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First sentence should be, "Today's GUI-based end user world is amd64, armv7, and soon aarch64." There are tens of millions of systems where the ability to run a web browser, PDF viewer, or office suite is irrelevant. I'm not talking about bare-metal embedded, either. I mean server and backend systems, HPC systems, RTOS-based systems, and soft real-time processing systems.

I get the impression that the author of this is completely focused on desktop and mobile software and has written an editorial based on the perspective that those are the only realms that exist. I agree with her conclusions with respect to consumer and office platforms, but think she makes the gross error of then projecting that onto the rest of the computing world. Many platforms will stay alive outside of this space with good toolchain support and poor GUI application support.




>> I mean server and backend systems, HPC systems

In HPC x86-64 (in fact, Intel x86-64) is the only thriving architecture: here is the breakdown from the last Top500:

- 445 systems are Intel x86-64

- 21 systems are AMD x86-64

- 19 systems are IBM Blue Gene/Q. IBM discontinued the Blue Gene line, so these systems would be replaced with something else as they age.

- 7 systems are IBM Power 7. There are no IBM Power 8 systems on the list.

- 7 systems are SPARC-based. AFAIK all of them are Fujitsu systems installed in Japan, and they are not accessible to researchers outside of Japan.

- 1 system is based on Chinese ShenWei architecture.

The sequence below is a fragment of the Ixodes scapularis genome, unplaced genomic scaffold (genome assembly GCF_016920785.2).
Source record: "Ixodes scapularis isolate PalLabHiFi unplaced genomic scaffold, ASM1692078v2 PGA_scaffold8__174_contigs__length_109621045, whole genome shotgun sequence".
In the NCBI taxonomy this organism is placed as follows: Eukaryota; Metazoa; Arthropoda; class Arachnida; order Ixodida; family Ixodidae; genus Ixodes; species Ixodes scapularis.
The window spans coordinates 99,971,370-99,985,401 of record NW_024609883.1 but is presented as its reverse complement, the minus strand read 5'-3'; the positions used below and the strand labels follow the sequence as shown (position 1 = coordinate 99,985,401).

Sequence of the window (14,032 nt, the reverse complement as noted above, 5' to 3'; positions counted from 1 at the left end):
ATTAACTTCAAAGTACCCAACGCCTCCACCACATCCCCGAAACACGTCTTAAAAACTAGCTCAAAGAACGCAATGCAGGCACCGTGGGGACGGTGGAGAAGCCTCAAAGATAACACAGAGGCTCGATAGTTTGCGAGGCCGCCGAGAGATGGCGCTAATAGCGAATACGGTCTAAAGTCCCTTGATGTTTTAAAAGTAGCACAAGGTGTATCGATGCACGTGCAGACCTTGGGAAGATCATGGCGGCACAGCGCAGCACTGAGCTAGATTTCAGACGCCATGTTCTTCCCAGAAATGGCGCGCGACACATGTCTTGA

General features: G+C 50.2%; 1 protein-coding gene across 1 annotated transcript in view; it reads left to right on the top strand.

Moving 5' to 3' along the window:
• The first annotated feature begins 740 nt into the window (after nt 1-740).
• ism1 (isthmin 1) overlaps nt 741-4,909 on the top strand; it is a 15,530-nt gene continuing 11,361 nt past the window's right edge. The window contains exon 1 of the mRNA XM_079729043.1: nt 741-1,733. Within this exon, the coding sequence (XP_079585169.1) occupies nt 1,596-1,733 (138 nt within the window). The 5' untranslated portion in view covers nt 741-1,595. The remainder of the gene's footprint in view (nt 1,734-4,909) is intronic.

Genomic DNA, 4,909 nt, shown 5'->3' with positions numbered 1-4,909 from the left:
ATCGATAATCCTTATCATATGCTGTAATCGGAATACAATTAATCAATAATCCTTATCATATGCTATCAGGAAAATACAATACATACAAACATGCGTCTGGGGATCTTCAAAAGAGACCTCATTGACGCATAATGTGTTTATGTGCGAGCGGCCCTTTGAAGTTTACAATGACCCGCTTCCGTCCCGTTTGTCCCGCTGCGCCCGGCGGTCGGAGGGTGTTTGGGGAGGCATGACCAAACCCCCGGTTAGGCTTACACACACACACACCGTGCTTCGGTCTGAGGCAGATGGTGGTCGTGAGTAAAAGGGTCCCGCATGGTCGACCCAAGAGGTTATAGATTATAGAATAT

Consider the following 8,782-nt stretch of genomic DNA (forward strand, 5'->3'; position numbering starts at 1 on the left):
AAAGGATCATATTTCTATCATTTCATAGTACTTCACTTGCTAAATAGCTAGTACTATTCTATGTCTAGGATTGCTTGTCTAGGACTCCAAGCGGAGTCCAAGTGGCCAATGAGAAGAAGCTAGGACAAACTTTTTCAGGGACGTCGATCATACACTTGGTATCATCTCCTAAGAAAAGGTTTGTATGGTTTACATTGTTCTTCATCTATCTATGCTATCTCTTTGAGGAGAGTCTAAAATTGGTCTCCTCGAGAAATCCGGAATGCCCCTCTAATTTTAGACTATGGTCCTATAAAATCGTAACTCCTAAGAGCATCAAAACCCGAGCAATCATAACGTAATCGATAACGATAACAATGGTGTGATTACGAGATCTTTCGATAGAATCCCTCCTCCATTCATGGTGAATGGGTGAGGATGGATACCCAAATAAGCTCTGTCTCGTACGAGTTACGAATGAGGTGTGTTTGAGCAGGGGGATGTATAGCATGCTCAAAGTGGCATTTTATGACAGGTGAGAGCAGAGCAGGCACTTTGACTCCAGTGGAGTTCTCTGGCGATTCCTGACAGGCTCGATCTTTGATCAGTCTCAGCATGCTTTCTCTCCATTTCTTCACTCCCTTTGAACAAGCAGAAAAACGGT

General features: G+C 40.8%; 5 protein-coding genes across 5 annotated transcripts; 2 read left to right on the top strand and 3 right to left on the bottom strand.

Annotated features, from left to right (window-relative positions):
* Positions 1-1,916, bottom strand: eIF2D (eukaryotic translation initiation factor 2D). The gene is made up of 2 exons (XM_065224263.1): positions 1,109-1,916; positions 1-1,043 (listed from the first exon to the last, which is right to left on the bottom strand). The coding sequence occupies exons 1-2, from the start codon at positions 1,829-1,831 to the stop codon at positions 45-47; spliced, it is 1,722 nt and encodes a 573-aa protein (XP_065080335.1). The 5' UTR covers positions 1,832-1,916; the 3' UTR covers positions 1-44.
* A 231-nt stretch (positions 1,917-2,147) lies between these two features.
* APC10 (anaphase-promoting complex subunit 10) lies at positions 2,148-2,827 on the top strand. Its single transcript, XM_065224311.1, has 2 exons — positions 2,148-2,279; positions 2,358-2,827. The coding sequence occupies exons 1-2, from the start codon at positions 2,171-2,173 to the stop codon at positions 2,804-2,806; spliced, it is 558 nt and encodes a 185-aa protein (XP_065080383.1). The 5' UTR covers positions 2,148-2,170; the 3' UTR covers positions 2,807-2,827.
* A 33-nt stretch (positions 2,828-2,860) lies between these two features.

- There are no ARM (neither ARMv7 nor ARM64) systems on the list.


Yeah. But the author seems to have gotten some good money from amd you write about them rather than go out and say that, amd is also dying much like the others.

I highly doubt if arm will ever become a serious contender in the desktop computing market, let alone the hpc market which is even more difficult with what Intel can guarantee.


the author is Miod Vallat, an OpenBSD developer who has "nurtured" many "alternative" architectures' support.


> I'm not talking about bare-metal embedded, either. I mean server and backend systems, HPC systems, RTOS-based systems, and soft real-time processing systems.

What architectures would you consider competitive in each of these areas? As far as I know, most of the areas you listed are migrating to ARM and AMD64 for new designs/installations at a pretty quick pace.


I only know IBM's POWER8 that has interesting applications server-side (massive threading), but otherwise, the future is indeed AMD64/ARM64.




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